In public perception, for so long, Nimoy was Spock — the same way that Carroll O’ Connor was Archie Bunker, or Seinfeld was Seinfeld. The iconic TV character was so great and seamless a creation, the actor could be lost beneath the mask, if not the ears.
That was why Nimoy wore the character so uneasily long after the original ’60s series ended, before eventually coming to terms with Mr. Spock, the highly logical half-Vulcan whose measured and mystical traits seemed, publicly, to become grafted onto the actor’s.
His unease wasn’t primarily because of the Earthly fame — of being recognized ’round the planet. It was because of what stops being recognized: the artist.
Leonard Nimoy was a true artist, not just on the soundstage but on the page, and not just in front of the camera, but behind it. He was a poet and a photographer, with a documentarian’s precision and a storyteller’s gift for the warp of personal interpretation.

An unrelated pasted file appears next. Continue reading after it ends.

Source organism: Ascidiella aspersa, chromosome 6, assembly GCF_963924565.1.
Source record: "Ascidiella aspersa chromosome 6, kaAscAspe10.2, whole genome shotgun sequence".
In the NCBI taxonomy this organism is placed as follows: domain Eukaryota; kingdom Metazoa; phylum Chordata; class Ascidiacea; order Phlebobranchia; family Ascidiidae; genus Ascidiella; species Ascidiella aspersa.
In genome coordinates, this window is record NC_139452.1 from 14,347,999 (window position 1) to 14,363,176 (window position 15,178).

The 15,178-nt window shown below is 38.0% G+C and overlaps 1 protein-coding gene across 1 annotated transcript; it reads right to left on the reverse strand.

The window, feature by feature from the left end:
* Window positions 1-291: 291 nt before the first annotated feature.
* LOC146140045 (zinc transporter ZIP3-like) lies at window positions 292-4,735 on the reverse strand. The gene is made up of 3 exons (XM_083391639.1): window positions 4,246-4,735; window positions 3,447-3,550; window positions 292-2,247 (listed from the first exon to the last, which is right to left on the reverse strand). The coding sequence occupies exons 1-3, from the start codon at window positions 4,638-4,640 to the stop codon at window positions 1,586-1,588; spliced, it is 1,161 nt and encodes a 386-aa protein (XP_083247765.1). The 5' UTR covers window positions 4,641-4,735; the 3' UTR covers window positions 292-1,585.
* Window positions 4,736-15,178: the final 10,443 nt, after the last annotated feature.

Even though he would reprise Spock, donning the ears again more recently for J.J. Abrams, the character was always a limited-year mission.
That ambivalence, and gradual acceptance, could be detected in the shift over two decades between his two autobiographies: “I Am Not Spock,” in 1977, and “I Am Spock,” in 1995.
He taught Method acting, and directed films and shows, naturally. Because being an actor, and a full artist, was about something that sat at the center of Gene Roddenberry’s show. Art is about exploration, driven by the endlessly inquisitive mind, with curiosity as fuel and discovery as destination.
Like the title of one of his shows, Nimoy seemed forever “in search of.” His family immigrated from the Ukraine to America. Nimoy migrated from the East Coast to Hollywood, where he found his fleet to stardom. But then, he didn’t act, and, write, and shoot to be a star.
He did it to be an artist, ever looking for new areas to be curious about.
Leonard Simon Nimoy died today in Los Angeles, at age 83.
He lived long, and his art prospered.